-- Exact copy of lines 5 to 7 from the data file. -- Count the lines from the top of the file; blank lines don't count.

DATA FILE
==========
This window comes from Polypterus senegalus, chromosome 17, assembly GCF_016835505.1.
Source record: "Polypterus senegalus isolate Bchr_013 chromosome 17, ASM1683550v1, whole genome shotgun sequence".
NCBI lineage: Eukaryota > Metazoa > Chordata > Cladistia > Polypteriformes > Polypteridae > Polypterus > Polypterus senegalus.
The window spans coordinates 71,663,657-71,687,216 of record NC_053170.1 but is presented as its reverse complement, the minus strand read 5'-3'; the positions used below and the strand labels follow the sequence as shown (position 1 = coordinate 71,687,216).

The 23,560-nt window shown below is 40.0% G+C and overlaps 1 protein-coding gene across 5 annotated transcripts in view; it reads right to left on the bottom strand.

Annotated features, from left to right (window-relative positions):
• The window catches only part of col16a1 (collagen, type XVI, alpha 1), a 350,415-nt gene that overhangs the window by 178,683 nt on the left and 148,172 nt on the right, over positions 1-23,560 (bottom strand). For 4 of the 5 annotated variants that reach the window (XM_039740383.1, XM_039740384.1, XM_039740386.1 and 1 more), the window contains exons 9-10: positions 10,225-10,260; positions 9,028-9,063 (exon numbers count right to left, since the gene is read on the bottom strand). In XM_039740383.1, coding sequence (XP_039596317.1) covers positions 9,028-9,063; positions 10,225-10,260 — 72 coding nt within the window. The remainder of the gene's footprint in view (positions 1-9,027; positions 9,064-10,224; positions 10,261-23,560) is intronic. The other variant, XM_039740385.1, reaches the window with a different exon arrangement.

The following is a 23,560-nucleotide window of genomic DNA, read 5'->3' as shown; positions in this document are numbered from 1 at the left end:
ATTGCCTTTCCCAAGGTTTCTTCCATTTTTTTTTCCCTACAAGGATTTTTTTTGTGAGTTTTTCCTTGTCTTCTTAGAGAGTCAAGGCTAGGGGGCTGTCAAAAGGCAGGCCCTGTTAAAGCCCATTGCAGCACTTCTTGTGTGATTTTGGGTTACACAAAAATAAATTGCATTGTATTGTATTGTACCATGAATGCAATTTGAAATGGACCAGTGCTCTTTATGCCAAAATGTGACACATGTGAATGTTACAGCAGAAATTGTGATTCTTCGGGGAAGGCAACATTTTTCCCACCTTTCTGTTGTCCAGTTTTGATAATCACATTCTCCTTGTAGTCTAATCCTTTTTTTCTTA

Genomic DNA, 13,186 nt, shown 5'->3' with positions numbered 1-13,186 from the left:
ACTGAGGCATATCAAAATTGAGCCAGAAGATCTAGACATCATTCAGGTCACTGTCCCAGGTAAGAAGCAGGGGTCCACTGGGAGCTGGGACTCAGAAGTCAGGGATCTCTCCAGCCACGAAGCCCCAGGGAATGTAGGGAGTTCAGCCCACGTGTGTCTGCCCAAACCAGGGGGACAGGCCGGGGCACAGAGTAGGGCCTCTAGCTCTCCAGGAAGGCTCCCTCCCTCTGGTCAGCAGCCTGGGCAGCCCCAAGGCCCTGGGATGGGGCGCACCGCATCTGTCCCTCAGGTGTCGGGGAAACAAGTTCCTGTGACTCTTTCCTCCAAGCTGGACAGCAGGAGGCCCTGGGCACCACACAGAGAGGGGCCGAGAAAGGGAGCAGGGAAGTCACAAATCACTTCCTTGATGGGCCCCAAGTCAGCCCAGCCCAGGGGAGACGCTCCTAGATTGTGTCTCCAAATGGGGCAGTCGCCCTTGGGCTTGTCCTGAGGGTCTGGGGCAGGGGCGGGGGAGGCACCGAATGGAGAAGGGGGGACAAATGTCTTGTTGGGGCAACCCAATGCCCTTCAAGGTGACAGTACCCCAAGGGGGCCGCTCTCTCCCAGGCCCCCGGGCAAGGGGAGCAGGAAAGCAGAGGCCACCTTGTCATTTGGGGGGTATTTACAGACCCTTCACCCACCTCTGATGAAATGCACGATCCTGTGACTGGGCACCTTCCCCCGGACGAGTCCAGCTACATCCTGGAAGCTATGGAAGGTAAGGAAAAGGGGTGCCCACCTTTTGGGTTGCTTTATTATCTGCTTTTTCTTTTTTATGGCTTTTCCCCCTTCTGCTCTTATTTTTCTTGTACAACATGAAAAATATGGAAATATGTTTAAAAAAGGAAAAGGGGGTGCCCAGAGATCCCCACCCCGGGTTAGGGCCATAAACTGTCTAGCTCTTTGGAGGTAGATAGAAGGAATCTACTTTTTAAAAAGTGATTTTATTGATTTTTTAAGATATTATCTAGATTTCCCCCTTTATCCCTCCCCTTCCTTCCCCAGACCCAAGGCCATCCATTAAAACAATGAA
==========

The 23,560-nt window shown below is 40.0% G+C and overlaps 1 protein-coding gene across 5 annotated transcripts in view; it reads right to left on the bottom strand.

Annotated features, from left to right (window-relative positions):
• The window catches only part of col16a1 (collagen, type XVI, alpha 1), a 350,415-nt gene that overhangs the window by 178,683 nt on the left and 148,172 nt on the right, over positions 1-23,560 (bottom strand). For 4 of the 5 annotated variants that reach the window (XM_039740383.1, XM_039740384.1, XM_039740386.1 and 1 more), the window contains exons 9-10: positions 10,225-10,260; positions 9,028-9,063 (exon numbers count right to left, since the gene is read on the bottom strand). In XM_039740383.1, coding sequence (XP_039596317.1) covers positions 9,028-9,063; positions 10,225-10,260 — 72 coding nt within the window. The remainder of the gene's footprint in view (positions 1-9,027; positions 9,064-10,224; positions 10,261-23,560) is intronic. The other variant, XM_039740385.1, reaches the window with a different exon arrangement.